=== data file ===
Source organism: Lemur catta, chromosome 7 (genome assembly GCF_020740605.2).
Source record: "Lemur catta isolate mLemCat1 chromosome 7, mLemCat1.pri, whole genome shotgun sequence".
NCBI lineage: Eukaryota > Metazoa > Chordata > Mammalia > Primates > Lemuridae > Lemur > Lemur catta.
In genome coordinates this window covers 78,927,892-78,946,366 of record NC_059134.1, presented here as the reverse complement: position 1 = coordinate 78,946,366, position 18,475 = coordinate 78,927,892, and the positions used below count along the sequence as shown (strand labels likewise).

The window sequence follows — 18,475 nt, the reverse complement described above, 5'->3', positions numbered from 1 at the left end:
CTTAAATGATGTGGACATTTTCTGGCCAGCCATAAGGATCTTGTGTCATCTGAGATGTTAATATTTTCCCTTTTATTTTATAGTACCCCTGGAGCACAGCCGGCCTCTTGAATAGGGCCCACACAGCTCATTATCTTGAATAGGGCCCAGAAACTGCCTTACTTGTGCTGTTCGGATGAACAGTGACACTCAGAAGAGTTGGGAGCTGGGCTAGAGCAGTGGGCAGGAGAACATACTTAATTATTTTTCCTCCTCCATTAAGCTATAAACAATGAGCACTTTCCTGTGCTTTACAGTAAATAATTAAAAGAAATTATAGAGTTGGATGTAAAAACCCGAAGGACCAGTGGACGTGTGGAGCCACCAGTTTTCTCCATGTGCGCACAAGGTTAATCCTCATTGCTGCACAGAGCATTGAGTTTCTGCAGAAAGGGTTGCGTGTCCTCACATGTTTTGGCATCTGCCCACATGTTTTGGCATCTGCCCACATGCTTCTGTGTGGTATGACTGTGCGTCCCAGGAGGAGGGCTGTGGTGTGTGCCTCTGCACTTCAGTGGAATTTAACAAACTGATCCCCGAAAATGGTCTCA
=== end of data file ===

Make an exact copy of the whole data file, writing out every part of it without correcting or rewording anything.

Source organism: Lemur catta, chromosome 7 (genome assembly GCF_020740605.2).
Source record: "Lemur catta isolate mLemCat1 chromosome 7, mLemCat1.pri, whole genome shotgun sequence".
NCBI lineage: Eukaryota > Metazoa > Chordata > Mammalia > Primates > Lemuridae > Lemur > Lemur catta.
In genome coordinates this window covers 78,927,892-78,946,366 of record NC_059134.1, presented here as the reverse complement: position 1 = coordinate 78,946,366, position 18,475 = coordinate 78,927,892, and the positions used below count along the sequence as shown (strand labels likewise).

The window sequence follows — 18,475 nt, the reverse complement described above, 5'->3', positions numbered from 1 at the left end:
CTTAAATGATGTGGACATTTTCTGGCCAGCCATAAGGATCTTGTGTCATCTGAGATGTTAATATTTTCCCTTTTATTTTATAGTACCCCTGGAGCACAGCCGGCCTCTTGAATAGGGCCCACACAGCTCATTATCTTGAATAGGGCCCAGAAACTGCCTTACTTGTGCTGTTCGGATGAACAGTGACACTCAGAAGAGTTGGGAGCTGGGCTAGAGCAGTGGGCAGGAGAACATACTTAATTATTTTTCCTCCTCCATTAAGCTATAAACAATGAGCACTTTCCTGTGCTTTACAGTAAATAATTAAAAGAAATTATAGAGTTGGATGTAAAAACCCGAAGGACCAGTGGACGTGTGGAGCCACCAGTTTTCTCCATGTGCGCACAAGGTTAATCCTCATTGCTGCACAGAGCATTGAGTTTCTGCAGAAAGGGTTGCGTGTCCTCACATGTTTTGGCATCTGCCCACATGTTTTGGCATCTGCCCACATGCTTCTGTGTGGTATGACTGTGCGTCCCAGGAGGAGGGCTGTGGTGTGTGCCTCTGCACTTCAGTGGAATTTAACAAACTGATCCCCGAAAATGGTCTCA